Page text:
Appropriate, given the tragic news about the death of Los Angeles Angels pitcher Nick Adenhart, killed last night in a hit-and-run accident caused by a suspected drunken driver.
Less than 24 hours ago, 22-year-old Adenhart had the world on a string. In his fourth major league start, he pitched six innings of shutout ball against the Oakland Athletics.
Today, he's gone.
I'll say here what I've said numerous times before: There is no punishment severe enough for drunk driving.
I believe that driving under the influence should receive mandatory prison time. No probation. No suspended license. No enforced rehab. No 36 hours in the county slammer. A minimum of one year hard time in the state penitentiary. No plea bargains, no questions asked.
Second-time offenders should be sentenced to a minimum of five years. Third-timers get twenty.
Drunk drivers who kill? Automatic life sentence.
And if someone wanted to argue for making the latter a capital crime, they'd get no protest from me.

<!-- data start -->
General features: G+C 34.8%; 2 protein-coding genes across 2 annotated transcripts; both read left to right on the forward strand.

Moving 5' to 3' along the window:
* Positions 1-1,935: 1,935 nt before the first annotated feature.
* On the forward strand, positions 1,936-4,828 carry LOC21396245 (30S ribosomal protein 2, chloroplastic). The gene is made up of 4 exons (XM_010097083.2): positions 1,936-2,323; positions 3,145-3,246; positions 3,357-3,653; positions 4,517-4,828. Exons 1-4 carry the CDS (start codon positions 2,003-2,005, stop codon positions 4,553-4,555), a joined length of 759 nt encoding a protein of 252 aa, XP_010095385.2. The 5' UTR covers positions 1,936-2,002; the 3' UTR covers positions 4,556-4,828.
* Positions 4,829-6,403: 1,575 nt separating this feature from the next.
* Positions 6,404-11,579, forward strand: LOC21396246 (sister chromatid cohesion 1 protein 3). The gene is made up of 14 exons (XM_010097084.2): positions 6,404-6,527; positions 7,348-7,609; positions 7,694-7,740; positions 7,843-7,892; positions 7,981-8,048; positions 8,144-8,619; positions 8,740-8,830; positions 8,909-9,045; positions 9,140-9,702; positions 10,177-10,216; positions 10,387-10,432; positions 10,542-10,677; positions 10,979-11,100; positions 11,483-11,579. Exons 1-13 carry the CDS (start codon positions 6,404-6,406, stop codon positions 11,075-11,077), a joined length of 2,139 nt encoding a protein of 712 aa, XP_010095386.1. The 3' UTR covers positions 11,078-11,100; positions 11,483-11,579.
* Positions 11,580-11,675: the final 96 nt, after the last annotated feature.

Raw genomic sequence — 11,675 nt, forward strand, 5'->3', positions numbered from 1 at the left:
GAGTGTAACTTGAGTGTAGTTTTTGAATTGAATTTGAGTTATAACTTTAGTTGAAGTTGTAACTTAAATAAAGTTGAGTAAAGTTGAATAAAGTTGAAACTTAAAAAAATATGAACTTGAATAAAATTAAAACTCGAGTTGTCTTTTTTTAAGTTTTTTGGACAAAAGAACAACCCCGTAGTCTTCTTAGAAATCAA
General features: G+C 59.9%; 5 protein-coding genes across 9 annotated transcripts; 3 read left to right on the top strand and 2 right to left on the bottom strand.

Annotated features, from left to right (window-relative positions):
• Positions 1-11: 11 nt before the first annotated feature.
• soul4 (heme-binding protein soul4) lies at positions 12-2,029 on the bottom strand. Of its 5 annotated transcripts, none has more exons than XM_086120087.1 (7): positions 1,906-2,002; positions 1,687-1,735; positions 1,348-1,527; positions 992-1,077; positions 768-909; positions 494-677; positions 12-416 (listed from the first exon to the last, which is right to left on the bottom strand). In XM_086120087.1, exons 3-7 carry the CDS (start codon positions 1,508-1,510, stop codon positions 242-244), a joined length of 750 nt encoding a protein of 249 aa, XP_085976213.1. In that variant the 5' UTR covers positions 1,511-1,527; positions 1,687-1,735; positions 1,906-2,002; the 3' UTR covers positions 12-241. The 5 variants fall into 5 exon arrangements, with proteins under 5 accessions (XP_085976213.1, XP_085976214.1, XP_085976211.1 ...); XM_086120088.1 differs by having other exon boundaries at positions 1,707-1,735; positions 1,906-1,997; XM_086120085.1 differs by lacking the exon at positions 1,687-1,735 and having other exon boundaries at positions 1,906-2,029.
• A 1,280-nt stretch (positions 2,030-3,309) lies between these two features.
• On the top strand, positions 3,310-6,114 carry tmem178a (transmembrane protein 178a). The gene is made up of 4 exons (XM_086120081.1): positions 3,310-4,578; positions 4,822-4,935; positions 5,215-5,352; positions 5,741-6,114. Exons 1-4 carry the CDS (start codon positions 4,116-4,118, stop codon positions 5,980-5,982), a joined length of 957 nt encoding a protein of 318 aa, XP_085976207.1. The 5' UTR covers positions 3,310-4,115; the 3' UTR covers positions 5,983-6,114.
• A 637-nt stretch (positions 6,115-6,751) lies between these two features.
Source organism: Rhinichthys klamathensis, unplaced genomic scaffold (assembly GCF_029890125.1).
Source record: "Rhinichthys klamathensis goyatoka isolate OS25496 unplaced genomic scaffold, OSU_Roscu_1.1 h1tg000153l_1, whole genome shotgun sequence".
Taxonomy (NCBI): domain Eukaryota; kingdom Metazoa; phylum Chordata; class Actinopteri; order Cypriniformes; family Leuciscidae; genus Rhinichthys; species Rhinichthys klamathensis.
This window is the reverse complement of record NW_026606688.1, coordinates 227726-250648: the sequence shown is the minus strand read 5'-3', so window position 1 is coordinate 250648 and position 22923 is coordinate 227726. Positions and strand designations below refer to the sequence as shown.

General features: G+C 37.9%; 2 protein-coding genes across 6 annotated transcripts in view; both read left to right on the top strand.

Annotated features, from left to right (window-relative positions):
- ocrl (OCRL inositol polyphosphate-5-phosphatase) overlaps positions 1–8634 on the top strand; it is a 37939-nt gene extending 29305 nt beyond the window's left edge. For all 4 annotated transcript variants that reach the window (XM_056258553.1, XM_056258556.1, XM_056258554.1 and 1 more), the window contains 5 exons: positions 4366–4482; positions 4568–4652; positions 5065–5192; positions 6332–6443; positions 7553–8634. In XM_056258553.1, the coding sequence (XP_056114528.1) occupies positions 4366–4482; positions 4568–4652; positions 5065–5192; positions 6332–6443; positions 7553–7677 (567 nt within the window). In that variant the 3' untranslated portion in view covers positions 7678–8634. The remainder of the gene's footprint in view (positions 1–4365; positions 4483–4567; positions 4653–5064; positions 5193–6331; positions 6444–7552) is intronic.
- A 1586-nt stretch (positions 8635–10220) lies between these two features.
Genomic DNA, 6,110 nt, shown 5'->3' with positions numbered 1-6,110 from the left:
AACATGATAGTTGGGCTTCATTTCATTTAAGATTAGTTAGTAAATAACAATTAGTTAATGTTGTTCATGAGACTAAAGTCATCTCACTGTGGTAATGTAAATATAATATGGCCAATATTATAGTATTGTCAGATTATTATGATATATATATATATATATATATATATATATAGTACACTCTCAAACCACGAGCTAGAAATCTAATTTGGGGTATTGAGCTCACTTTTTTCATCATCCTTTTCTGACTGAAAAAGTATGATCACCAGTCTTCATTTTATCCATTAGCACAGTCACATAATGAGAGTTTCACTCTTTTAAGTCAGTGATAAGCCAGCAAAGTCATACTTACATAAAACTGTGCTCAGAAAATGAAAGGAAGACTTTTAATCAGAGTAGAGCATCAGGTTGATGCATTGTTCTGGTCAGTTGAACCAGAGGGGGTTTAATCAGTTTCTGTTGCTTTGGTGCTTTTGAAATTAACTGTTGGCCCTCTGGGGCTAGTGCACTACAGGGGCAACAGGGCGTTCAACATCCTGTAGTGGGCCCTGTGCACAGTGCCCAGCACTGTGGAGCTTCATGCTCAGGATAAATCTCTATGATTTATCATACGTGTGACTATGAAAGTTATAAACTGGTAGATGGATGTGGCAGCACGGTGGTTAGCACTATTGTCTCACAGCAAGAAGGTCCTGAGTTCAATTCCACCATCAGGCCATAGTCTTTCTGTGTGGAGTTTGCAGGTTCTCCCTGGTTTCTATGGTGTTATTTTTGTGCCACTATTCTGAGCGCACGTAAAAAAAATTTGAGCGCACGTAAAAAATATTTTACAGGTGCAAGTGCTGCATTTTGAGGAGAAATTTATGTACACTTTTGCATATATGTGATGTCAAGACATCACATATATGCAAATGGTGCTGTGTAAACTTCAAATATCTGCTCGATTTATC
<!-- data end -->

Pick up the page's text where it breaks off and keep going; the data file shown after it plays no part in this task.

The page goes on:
Andrew Gallo, the knucklehead who snuffed out the lives of Nick Adenhart and his two friends, Henry Pearson and Courtney Stewart and who was himself uninjured in the crash was driving under a suspended license due to a prior drunk driving conviction. If Gallo had been in San Quentin where he belonged in my opinion, if not the State of California's three young people with bright futures would be alive today.
My sincere condolences, as well as my deepest empathy as a father, go out to the families of the deceased.
I bear-hugged my daughter when she came home from her college classes today. She thought I was crazy. Perhaps I am.
But life is fragile.
Even when you're 22 years old, and have a million-dollar arm.